While the mention of former Jedi Ahoska Tano will certainly have viewers on the edge of their seats, waiting for the next sign of this popular character from the Star Wars animated series, this week The Mandalorian takes a minor detour to visit some old friends, deal with some old enemies, and give Apollo Creed the chance to play in the Star Wars sandbox.
Penny’s finally tied the knot with Raven, her dragon suitor, and returned to Lloegyr, but life can’t ever stay calm for the world-hopping vicar. Sue Harkness continues to lean into her anger against the alternate world, and anyone tied to Penny may be at risk. To make matters worse, fellow clergy may be helping with Harkness’ plans to make Daer’s denizens pay for her maternal neglect, and the Rat Kings definitely are willing to broker deals with England at the expense of other species. Penny needs to come up with a solution for the refugees stuck in both worlds, but when one world is secret from the other, it’s a tall order. Is humanity ready for the truth about mythical creatures? Penny may have to take the gamble of her life and hope that faith is enough to save everyone.
Quick recap: Things got decidedly messy in the last arc. Sometimes, mucking through the mess is how you get to a clean start, or at least a cleaner slate to begin. Having dispatched not just Beowulf but also Grendel and his mother, the McGuires seem to be in a better place now. Meanwhile, Mary/Elaine/Nimue is out there playing Merlin’s game. Oh… and Duncan and Rose are maybe an item?
Quick recap: With the bloom of Abhainn behind her, Willow is now forced to confront the less-than-savory stuff that’s going on in Abhainn. Too bad, it seems like her crush may be in the center of the whole mess.
Quick recap: Blue Sun has its new generation of law enforcers that look and kind of sound like Mal. It’s probably worth pointing out that a private army to protect corporate interests seems like an awful idea. While these robots may look like Mal and sound like him, they’re clearly not acting like him at all.
We’ve reached a point in this chess game where every move is devastating, and Tynion IV and Dell’edera are not holding back. This is what it means for a character to have their back pinned against a wall. Erica Slaugher showed up in this small, “nothing ever happens here but bigotry” towns to save all of the children from monsters. She is a monster hunter that seems a bit out of her mind. I supposed I would be, too, if I hunted monsters. She has been joined by some of the people of the town who are willing to listen, to help as they may, which does not bode well for the House of Slaughter, or as we now know they are called The Order of St. George. Monster hunters that are more concerned about people knowing there are monsters and will do anything to stop the news from spreading.
Black Hammer’s epic, multi-year storyline started with an incredibly strong premise: What if Golden-Age superheroes were trapped on a Twilight Zone-like farm where they couldn’t leave? Then, it became about this family unit; the intoxicating characters were the most important aspect of the narrative, as the storyline sort of diminished and became secondary. Then, it became about stories. What do stories mean, why do they matter, where do they come from? And in its immensity, while the main series had a conclusion in that they overcame an adversary, it never quite felt final, because they didn’t all overcome their own problems, and thematic elements were just too big to tangle with.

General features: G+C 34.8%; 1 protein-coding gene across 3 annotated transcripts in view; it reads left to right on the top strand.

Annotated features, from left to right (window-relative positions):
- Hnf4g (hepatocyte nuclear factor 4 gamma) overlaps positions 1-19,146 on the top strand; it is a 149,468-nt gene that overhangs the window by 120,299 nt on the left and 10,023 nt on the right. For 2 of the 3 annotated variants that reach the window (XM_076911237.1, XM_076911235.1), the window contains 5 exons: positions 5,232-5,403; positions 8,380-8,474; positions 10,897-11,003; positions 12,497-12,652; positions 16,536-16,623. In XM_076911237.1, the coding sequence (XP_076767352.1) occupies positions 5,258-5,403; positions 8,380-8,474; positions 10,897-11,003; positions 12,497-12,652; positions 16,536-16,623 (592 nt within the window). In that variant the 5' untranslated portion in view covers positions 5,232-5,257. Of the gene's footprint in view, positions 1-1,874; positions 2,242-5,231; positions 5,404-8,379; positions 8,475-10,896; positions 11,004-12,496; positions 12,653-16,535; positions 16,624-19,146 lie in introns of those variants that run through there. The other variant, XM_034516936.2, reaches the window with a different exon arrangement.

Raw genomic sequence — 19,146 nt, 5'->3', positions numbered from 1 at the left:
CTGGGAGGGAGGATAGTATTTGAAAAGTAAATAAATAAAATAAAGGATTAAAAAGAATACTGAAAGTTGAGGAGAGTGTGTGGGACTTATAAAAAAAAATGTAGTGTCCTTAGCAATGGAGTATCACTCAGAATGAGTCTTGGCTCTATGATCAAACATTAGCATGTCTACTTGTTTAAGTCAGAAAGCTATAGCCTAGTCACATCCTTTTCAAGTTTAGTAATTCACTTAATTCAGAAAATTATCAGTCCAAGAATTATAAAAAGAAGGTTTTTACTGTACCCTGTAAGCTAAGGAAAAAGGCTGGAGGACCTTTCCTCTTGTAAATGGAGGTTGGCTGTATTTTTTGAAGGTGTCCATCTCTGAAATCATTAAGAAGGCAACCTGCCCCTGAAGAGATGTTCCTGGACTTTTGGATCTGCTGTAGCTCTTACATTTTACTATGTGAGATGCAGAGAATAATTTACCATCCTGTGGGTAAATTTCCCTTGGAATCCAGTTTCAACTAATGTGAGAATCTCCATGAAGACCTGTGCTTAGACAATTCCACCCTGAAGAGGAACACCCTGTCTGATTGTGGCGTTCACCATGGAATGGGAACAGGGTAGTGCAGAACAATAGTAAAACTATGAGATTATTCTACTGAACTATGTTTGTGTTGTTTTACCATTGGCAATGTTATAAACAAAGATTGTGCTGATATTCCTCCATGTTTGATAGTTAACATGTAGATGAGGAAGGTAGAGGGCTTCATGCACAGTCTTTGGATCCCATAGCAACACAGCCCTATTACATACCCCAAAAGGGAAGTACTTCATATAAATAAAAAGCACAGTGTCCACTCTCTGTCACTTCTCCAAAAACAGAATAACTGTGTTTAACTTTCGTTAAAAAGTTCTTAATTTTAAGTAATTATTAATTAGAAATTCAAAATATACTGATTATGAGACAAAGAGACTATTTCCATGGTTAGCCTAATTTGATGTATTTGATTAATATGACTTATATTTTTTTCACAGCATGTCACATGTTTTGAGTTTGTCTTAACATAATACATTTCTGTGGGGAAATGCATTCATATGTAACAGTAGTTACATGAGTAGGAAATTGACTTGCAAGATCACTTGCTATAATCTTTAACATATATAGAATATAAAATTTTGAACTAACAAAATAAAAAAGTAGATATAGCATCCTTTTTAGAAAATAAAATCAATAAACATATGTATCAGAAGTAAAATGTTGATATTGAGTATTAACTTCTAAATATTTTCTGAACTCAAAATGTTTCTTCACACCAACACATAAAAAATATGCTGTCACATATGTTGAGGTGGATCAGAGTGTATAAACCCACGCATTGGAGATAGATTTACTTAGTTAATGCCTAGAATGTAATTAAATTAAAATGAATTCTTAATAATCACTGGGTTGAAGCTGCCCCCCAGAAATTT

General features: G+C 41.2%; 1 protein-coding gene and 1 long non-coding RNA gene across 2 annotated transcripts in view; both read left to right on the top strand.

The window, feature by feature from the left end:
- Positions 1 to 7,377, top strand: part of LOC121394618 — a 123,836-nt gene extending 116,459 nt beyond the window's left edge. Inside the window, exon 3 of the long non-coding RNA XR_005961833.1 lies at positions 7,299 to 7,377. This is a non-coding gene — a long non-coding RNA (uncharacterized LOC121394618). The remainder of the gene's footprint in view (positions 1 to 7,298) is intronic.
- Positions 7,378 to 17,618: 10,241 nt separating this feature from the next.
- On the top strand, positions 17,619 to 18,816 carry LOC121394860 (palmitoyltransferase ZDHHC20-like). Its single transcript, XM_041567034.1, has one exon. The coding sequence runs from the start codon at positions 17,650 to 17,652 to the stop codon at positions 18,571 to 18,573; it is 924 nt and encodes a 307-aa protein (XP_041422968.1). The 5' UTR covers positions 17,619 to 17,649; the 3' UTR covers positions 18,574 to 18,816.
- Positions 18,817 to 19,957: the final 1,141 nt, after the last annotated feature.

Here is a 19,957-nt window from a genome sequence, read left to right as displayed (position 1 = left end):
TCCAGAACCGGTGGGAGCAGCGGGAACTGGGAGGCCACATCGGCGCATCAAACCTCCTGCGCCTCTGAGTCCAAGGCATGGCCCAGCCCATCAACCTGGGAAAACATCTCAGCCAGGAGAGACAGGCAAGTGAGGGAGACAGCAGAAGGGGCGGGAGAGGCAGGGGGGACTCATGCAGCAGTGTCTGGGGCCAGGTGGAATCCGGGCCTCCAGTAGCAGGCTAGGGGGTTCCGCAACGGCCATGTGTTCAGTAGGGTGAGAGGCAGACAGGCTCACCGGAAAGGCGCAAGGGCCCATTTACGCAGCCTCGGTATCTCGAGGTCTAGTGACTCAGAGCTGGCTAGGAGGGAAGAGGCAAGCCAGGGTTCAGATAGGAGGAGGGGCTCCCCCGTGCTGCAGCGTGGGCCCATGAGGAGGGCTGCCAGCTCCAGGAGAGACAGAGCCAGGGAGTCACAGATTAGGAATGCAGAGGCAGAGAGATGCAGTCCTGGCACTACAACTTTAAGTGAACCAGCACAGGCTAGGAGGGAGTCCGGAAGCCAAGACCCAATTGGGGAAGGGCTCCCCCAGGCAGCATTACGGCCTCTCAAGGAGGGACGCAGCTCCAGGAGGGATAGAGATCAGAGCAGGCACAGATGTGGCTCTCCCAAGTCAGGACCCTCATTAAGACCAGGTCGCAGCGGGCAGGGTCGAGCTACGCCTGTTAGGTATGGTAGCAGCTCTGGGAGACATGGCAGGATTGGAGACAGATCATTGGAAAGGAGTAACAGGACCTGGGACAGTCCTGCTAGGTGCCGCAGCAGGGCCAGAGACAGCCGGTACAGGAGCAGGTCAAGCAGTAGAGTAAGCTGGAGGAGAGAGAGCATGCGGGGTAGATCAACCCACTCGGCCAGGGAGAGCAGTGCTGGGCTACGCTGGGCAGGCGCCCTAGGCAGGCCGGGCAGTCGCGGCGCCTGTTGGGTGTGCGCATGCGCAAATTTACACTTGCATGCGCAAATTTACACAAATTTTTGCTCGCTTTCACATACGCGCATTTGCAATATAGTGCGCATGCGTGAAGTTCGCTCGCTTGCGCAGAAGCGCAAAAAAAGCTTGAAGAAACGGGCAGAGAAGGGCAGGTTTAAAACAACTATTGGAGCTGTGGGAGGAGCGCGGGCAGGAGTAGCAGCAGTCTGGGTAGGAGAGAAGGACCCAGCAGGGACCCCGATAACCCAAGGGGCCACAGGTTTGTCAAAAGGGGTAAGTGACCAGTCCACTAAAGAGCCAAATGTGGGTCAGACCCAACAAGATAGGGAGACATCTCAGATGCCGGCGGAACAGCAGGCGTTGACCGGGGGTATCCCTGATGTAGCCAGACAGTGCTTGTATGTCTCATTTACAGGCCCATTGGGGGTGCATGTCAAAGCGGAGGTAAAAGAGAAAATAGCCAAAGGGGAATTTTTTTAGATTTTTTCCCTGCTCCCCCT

With the final days of this year's virtual HollyShorts Film Festival upon us, it's time to take a look at the top films of the year, as decided by the festival's judges. This is not a comprehensive list of the entire festival, as opinion is subjective, but these were some of the most praised and beloved films of the year. Before I get to the winners category, I want to highlight a few of the films I thought were truly special this year. While many of these films have been mentioned in previous coverage, since it's awards time, I want to give my own awards, too.
There's a lot to love about this year's HollyShorts festival, even in light of its virtual setting. One of the more interesting blocks of this year's festival takes things just a bit further, with multi-genre entries from all over the world. My personal favorites from this block of stunning films will be listed first, with the other entries listed after. All entries were excellent and worth a look.
This year's HollyShorts film festival is massive, with over four hundred entries. In a time when the pandemic is preventing in-person film viewings, the digital festival has something to offer all moviegoers. This year's Thriller block is full of suspense, drama, and plenty of incredible films from all over the globe. As with all of my coverage of the festival, my personal favorites of this block will be listed first, with the others listed bleow. Every film here is worth a look, but my personal favorites really spoke to me in one way or another.